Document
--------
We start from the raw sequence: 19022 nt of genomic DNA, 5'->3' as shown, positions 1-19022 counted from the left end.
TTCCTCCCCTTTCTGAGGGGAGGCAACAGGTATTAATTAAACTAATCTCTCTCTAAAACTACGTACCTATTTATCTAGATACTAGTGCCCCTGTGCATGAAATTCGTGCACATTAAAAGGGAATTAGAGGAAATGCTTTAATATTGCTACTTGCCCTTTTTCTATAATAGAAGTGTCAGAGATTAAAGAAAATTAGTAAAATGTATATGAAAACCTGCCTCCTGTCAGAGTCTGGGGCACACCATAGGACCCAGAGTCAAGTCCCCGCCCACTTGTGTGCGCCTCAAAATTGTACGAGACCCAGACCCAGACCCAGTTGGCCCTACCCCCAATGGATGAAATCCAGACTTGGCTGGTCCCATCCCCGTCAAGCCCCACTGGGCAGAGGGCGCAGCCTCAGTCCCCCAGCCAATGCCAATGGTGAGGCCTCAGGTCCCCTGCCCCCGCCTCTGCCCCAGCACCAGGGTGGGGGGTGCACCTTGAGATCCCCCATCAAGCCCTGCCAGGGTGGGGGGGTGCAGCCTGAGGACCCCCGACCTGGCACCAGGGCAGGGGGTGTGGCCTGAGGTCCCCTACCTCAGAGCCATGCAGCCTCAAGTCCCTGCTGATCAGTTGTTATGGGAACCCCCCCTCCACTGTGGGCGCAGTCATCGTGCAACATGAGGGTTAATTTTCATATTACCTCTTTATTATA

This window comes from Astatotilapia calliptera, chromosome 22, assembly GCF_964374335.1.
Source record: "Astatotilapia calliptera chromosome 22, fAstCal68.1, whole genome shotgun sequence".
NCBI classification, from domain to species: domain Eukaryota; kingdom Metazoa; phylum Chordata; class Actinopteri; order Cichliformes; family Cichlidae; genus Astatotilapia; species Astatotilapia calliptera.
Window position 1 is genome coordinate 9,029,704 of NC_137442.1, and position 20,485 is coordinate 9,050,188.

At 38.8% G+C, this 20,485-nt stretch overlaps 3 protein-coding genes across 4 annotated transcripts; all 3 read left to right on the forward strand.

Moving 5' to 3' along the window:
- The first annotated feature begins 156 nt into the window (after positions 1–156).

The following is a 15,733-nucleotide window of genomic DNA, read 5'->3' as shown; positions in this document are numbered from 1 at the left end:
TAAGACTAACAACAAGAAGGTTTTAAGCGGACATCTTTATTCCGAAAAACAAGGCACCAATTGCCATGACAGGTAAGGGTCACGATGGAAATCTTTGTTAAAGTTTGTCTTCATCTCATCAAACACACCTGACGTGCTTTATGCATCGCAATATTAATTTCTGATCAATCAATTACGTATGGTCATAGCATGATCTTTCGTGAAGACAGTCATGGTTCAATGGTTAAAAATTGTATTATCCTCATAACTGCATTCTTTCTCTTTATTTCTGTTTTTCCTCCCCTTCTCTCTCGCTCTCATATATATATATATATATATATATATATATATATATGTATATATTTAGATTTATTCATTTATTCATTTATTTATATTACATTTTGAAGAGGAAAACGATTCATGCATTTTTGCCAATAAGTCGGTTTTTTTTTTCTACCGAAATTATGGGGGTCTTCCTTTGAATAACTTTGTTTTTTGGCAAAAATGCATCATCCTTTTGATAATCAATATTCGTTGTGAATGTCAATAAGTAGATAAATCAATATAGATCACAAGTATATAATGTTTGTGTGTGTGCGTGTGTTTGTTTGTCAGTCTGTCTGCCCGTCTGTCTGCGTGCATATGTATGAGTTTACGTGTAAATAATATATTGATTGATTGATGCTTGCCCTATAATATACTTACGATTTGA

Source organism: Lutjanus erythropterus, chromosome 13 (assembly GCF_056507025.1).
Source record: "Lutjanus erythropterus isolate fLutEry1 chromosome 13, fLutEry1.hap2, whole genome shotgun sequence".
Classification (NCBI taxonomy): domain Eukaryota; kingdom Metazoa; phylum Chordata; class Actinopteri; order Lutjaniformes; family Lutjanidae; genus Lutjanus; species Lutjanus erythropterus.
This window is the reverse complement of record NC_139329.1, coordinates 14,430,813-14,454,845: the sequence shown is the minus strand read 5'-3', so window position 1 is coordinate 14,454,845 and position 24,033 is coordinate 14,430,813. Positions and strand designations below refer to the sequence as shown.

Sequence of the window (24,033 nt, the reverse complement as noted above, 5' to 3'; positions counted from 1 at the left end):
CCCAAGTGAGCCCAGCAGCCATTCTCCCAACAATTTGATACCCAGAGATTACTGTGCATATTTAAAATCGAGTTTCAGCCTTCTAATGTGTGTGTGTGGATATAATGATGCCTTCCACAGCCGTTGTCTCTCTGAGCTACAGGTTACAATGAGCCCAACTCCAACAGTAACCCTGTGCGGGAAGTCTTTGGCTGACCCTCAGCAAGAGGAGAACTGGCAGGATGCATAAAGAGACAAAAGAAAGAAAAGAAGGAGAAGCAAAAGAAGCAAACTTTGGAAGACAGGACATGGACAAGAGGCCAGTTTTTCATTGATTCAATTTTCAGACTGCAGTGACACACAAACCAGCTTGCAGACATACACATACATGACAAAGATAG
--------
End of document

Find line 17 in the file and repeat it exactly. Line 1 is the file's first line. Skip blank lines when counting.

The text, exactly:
CCCAAGTGAGCCCAGCAGCCATTCTCCCAACAATTTGATACCCAGAGATTACTGTGCATATTTAAAATCGAGTTTCAGCCTTCTAATGTGTGTGTGTGGATATAATGATGCCTTCCACAGCCGTTGTCTCTCTGAGCTACAGGTTACAATGAGCCCAACTCCAACAGTAACCCTGTGCGGGAAGTCTTTGGCTGACCCTCAGCAAGAGGAGAACTGGCAGGATGCATAAAGAGACAAAAGAAAGAAAAGAAGGAGAAGCAAAAGAAGCAAACTTTGGAAGACAGGACATGGACAAGAGGCCAGTTTTTCATTGATTCAATTTTCAGACTGCAGTGACACACAAACCAGCTTGCAGACATACACATACATGACAAAGATAG